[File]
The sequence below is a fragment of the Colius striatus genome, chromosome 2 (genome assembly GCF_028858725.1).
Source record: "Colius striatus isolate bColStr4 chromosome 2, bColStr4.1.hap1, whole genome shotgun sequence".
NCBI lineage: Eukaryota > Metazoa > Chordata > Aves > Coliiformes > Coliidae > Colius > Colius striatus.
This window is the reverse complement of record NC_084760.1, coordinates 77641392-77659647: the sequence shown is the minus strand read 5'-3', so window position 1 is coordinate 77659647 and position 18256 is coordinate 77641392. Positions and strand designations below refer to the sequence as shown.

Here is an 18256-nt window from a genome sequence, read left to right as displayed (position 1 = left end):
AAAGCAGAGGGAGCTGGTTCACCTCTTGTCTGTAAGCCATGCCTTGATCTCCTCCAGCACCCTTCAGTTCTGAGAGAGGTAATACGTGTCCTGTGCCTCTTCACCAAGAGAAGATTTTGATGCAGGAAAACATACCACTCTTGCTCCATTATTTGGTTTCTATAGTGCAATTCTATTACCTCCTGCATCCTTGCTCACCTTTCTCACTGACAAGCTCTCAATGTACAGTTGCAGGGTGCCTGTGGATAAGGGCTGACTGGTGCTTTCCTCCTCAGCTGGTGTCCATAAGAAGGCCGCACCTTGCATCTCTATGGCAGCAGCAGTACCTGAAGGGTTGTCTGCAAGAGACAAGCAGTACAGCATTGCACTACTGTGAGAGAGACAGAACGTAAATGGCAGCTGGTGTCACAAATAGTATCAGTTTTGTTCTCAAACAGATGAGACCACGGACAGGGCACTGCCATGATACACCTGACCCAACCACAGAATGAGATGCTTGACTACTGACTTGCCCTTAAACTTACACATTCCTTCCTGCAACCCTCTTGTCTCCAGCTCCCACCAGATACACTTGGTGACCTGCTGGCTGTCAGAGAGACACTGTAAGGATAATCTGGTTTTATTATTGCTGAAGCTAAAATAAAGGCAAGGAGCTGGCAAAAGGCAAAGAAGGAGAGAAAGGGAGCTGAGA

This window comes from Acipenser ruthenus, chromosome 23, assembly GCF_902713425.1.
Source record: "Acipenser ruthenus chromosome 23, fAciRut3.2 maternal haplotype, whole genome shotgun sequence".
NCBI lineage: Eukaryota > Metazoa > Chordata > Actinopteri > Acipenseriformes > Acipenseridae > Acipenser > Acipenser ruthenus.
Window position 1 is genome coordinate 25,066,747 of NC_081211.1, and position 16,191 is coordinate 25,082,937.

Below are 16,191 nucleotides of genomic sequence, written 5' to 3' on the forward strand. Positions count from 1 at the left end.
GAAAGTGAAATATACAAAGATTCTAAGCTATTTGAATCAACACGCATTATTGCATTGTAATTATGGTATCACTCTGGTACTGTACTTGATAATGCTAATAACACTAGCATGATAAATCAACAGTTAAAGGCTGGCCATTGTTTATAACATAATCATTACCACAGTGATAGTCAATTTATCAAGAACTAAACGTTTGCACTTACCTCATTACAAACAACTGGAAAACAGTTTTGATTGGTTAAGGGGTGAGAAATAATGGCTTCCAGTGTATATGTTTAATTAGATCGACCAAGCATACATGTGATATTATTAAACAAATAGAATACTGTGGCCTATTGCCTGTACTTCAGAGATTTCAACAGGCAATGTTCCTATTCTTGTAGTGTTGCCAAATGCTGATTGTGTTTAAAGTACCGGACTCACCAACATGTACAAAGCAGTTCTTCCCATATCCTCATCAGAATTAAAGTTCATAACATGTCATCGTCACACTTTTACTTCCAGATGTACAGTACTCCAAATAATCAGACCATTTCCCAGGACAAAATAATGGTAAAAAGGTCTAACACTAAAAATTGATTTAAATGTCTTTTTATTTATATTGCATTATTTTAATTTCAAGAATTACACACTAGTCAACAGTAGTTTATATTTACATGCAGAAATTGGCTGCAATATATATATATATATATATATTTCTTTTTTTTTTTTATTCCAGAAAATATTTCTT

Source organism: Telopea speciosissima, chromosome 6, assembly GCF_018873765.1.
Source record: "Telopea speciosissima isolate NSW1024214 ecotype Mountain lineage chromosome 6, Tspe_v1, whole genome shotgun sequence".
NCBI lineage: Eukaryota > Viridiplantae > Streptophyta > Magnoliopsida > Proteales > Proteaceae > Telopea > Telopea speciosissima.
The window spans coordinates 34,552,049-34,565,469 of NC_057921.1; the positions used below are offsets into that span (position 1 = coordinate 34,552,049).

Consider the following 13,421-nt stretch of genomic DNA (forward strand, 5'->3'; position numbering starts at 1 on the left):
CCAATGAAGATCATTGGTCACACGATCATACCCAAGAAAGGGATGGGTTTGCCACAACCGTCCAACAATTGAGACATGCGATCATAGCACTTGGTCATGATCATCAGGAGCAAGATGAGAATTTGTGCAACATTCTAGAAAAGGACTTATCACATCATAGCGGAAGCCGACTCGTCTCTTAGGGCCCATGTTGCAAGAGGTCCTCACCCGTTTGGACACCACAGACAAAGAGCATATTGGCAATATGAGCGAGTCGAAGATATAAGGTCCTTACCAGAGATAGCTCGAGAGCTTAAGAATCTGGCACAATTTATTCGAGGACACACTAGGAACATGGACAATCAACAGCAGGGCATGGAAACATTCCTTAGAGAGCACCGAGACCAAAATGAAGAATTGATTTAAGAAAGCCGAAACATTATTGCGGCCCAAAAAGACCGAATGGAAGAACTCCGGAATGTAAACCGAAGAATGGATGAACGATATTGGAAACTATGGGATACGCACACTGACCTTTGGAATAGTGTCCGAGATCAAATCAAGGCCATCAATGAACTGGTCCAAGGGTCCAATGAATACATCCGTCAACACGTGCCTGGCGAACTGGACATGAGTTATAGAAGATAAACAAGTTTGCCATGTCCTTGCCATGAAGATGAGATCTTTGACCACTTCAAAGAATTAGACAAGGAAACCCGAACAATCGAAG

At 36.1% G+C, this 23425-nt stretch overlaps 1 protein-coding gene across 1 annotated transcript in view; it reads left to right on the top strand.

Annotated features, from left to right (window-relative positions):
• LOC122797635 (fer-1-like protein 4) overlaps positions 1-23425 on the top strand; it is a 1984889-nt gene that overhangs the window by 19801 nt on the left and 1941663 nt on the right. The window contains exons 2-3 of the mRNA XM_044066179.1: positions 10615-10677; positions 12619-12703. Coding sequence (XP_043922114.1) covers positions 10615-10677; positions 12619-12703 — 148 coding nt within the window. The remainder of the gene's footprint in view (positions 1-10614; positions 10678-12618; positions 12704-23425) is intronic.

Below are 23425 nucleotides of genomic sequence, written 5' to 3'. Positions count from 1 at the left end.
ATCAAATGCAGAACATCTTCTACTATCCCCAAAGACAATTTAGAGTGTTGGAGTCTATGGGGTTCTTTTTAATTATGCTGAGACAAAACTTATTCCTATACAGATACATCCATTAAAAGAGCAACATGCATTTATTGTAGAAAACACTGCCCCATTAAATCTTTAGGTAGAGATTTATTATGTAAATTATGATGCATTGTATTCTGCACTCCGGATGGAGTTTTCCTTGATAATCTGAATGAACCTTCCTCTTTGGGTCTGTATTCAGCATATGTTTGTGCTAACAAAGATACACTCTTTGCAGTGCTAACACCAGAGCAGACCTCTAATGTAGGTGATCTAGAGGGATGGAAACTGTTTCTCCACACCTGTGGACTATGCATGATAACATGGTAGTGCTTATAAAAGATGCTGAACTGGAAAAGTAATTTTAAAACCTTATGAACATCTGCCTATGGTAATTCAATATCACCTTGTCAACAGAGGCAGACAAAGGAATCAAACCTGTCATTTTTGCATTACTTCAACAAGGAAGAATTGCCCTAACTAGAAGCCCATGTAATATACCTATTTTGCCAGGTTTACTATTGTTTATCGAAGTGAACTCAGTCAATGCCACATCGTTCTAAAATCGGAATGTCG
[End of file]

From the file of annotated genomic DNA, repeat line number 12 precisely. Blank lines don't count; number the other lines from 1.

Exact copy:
GAAAGTGAAATATACAAAGATTCTAAGCTATTTGAATCAACACGCATTATTGCATTGTAATTATGGTATCACTCTGGTACTGTACTTGATAATGCTAATAACACTAGCATGATAAATCAACAGTTAAAGGCTGGCCATTGTTTATAACATAATCATTACCACAGTGATAGTCAATTTATCAAGAACTAAACGTTTGCACTTACCTCATTACAAACAACTGGAAAACAGTTTTGATTGGTTAAGGGGTGAGAAATAATGGCTTCCAGTGTATATGTTTAATTAGATCGACCAAGCATACATGTGATATTATTAAACAAATAGAATACTGTGGCCTATTGCCTGTACTTCAGAGATTTCAACAGGCAATGTTCCTATTCTTGTAGTGTTGCCAAATGCTGATTGTGTTTAAAGTACCGGACTCACCAACATGTACAAAGCAGTTCTTCCCATATCCTCATCAGAATTAAAGTTCATAACATGTCATCGTCACACTTTTACTTCCAGATGTACAGTACTCCAAATAATCAGACCATTTCCCAGGACAAAATAATGGTAAAAAGGTCTAACACTAAAAATTGATTTAAATGTCTTTTTATTTATATTGCATTATTTTAATTTCAAGAATTACACACTAGTCAACAGTAGTTTATATTTACATGCAGAAATTGGCTGCAATATATATATATATATATATATTTCTTTTTTTTTTTTATTCCAGAAAATATTTCTT